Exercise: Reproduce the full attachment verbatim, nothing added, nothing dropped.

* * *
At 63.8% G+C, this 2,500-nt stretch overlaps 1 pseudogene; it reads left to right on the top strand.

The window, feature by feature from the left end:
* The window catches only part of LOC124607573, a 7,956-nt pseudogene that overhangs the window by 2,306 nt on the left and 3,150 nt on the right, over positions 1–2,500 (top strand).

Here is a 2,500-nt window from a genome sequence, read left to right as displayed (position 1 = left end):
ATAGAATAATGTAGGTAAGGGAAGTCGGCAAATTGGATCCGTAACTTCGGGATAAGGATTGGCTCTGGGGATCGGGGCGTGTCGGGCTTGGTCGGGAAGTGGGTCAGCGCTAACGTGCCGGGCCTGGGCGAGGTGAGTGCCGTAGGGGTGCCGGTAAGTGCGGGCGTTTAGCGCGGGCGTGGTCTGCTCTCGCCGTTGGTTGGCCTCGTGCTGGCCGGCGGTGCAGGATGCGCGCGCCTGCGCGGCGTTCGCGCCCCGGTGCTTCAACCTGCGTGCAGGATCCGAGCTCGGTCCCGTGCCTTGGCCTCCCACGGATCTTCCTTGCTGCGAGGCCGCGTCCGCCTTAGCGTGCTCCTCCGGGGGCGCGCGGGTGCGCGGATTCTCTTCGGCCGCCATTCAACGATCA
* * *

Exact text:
At 63.8% G+C, this 2,500-nt stretch overlaps 1 pseudogene; it reads left to right on the top strand.

The window, feature by feature from the left end:
* The window catches only part of LOC124607573, a 7,956-nt pseudogene that overhangs the window by 2,306 nt on the left and 3,150 nt on the right, over positions 1–2,500 (top strand).

Here is a 2,500-nt window from a genome sequence, read left to right as displayed (position 1 = left end):
ATAGAATAATGTAGGTAAGGGAAGTCGGCAAATTGGATCCGTAACTTCGGGATAAGGATTGGCTCTGGGGATCGGGGCGTGTCGGGCTTGGTCGGGAAGTGGGTCAGCGCTAACGTGCCGGGCCTGGGCGAGGTGAGTGCCGTAGGGGTGCCGGTAAGTGCGGGCGTTTAGCGCGGGCGTGGTCTGCTCTCGCCGTTGGTTGGCCTCGTGCTGGCCGGCGGTGCAGGATGCGCGCGCCTGCGCGGCGTTCGCGCCCCGGTGCTTCAACCTGCGTGCAGGATCCGAGCTCGGTCCCGTGCCTTGGCCTCCCACGGATCTTCCTTGCTGCGAGGCCGCGTCCGCCTTAGCGTGCTCCTCCGGGGGCGCGCGGGTGCGCGGATTCTCTTCGGCCGCCATTCAACGATCA